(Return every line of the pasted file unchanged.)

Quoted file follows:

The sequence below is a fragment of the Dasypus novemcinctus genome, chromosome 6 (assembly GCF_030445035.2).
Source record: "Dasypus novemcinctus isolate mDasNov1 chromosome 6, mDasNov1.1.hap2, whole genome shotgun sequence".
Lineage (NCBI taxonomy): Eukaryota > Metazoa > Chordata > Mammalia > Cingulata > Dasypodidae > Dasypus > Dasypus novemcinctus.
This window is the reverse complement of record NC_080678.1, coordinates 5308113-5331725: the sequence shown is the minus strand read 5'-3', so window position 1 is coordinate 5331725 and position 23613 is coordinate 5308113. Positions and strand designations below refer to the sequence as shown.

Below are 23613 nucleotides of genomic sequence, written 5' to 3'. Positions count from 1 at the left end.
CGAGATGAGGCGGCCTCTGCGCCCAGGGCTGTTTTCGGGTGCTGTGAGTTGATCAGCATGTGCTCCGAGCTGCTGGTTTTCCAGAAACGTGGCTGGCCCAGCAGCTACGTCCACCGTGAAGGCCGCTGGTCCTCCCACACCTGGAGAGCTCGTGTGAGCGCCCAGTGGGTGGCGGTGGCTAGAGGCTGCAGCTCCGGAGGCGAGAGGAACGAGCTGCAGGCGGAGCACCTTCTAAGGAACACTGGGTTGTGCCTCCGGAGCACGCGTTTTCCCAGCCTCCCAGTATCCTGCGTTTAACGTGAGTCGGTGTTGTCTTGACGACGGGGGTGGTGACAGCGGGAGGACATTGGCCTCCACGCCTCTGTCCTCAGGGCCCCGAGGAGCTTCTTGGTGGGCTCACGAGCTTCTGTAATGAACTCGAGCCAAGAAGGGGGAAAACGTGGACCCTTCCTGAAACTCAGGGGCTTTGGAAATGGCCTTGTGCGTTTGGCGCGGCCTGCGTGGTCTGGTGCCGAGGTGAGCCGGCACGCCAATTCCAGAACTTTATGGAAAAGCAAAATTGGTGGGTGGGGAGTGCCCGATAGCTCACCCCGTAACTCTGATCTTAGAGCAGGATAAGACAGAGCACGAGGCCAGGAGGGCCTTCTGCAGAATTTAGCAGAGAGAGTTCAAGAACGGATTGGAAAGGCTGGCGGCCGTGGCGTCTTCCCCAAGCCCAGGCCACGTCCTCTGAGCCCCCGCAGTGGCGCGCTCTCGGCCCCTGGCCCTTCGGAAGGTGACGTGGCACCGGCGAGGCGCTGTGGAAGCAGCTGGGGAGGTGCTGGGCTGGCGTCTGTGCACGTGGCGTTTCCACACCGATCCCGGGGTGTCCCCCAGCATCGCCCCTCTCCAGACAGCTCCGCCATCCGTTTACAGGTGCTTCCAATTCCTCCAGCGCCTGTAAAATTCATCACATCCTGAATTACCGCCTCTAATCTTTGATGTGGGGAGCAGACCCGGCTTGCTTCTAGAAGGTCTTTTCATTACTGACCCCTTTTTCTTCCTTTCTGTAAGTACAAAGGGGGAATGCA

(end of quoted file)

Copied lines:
The sequence below is a fragment of the Dasypus novemcinctus genome, chromosome 6 (assembly GCF_030445035.2).
Source record: "Dasypus novemcinctus isolate mDasNov1 chromosome 6, mDasNov1.1.hap2, whole genome shotgun sequence".
Lineage (NCBI taxonomy): Eukaryota > Metazoa > Chordata > Mammalia > Cingulata > Dasypodidae > Dasypus > Dasypus novemcinctus.
This window is the reverse complement of record NC_080678.1, coordinates 5308113-5331725: the sequence shown is the minus strand read 5'-3', so window position 1 is coordinate 5331725 and position 23613 is coordinate 5308113. Positions and strand designations below refer to the sequence as shown.

Below are 23613 nucleotides of genomic sequence, written 5' to 3'. Positions count from 1 at the left end.
CGAGATGAGGCGGCCTCTGCGCCCAGGGCTGTTTTCGGGTGCTGTGAGTTGATCAGCATGTGCTCCGAGCTGCTGGTTTTCCAGAAACGTGGCTGGCCCAGCAGCTACGTCCACCGTGAAGGCCGCTGGTCCTCCCACACCTGGAGAGCTCGTGTGAGCGCCCAGTGGGTGGCGGTGGCTAGAGGCTGCAGCTCCGGAGGCGAGAGGAACGAGCTGCAGGCGGAGCACCTTCTAAGGAACACTGGGTTGTGCCTCCGGAGCACGCGTTTTCCCAGCCTCCCAGTATCCTGCGTTTAACGTGAGTCGGTGTTGTCTTGACGACGGGGGTGGTGACAGCGGGAGGACATTGGCCTCCACGCCTCTGTCCTCAGGGCCCCGAGGAGCTTCTTGGTGGGCTCACGAGCTTCTGTAATGAACTCGAGCCAAGAAGGGGGAAAACGTGGACCCTTCCTGAAACTCAGGGGCTTTGGAAATGGCCTTGTGCGTTTGGCGCGGCCTGCGTGGTCTGGTGCCGAGGTGAGCCGGCACGCCAATTCCAGAACTTTATGGAAAAGCAAAATTGGTGGGTGGGGAGTGCCCGATAGCTCACCCCGTAACTCTGATCTTAGAGCAGGATAAGACAGAGCACGAGGCCAGGAGGGCCTTCTGCAGAATTTAGCAGAGAGAGTTCAAGAACGGATTGGAAAGGCTGGCGGCCGTGGCGTCTTCCCCAAGCCCAGGCCACGTCCTCTGAGCCCCCGCAGTGGCGCGCTCTCGGCCCCTGGCCCTTCGGAAGGTGACGTGGCACCGGCGAGGCGCTGTGGAAGCAGCTGGGGAGGTGCTGGGCTGGCGTCTGTGCACGTGGCGTTTCCACACCGATCCCGGGGTGTCCCCCAGCATCGCCCCTCTCCAGACAGCTCCGCCATCCGTTTACAGGTGCTTCCAATTCCTCCAGCGCCTGTAAAATTCATCACATCCTGAATTACCGCCTCTAATCTTTGATGTGGGGAGCAGACCCGGCTTGCTTCTAGAAGGTCTTTTCATTACTGACCCCTTTTTCTTCCTTTCTGTAAGTACAAAGGGGGAATGCA